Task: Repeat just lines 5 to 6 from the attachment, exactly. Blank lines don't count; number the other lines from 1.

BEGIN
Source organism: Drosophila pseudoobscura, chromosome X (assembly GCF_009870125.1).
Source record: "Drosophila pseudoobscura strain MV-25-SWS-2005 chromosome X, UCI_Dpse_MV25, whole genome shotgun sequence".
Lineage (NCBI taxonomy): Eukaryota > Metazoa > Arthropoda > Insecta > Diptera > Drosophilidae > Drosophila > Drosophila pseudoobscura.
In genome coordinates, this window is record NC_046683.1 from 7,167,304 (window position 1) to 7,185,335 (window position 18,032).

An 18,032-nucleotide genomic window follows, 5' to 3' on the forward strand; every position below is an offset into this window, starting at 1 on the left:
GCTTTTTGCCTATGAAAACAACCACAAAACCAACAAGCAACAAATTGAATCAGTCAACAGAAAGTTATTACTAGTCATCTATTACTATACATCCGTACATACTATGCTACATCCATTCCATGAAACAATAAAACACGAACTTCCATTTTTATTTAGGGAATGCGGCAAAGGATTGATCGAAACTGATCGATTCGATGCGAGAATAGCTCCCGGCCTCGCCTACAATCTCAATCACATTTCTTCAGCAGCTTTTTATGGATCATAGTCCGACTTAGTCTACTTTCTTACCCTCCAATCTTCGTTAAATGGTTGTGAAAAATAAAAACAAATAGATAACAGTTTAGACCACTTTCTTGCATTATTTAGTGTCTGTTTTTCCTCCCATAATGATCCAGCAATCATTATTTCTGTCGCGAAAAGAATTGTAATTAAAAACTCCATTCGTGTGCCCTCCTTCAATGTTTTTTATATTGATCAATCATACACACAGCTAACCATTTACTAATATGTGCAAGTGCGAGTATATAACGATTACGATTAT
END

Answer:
An 18,032-nucleotide genomic window follows, 5' to 3' on the forward strand; every position below is an offset into this window, starting at 1 on the left:
GCTTTTTGCCTATGAAAACAACCACAAAACCAACAAGCAACAAATTGAATCAGTCAACAGAAAGTTATTACTAGTCATCTATTACTATACATCCGTACATACTATGCTACATCCATTCCATGAAACAATAAAACACGAACTTCCATTTTTATTTAGGGAATGCGGCAAAGGATTGATCGAAACTGATCGATTCGATGCGAGAATAGCTCCCGGCCTCGCCTACAATCTCAATCACATTTCTTCAGCAGCTTTTTATGGATCATAGTCCGACTTAGTCTACTTTCTTACCCTCCAATCTTCGTTAAATGGTTGTGAAAAATAAAAACAAATAGATAACAGTTTAGACCACTTTCTTGCATTATTTAGTGTCTGTTTTTCCTCCCATAATGATCCAGCAATCATTATTTCTGTCGCGAAAAGAATTGTAATTAAAAACTCCATTCGTGTGCCCTCCTTCAATGTTTTTTATATTGATCAATCATACACACAGCTAACCATTTACTAATATGTGCAAGTGCGAGTATATAACGATTACGATTAT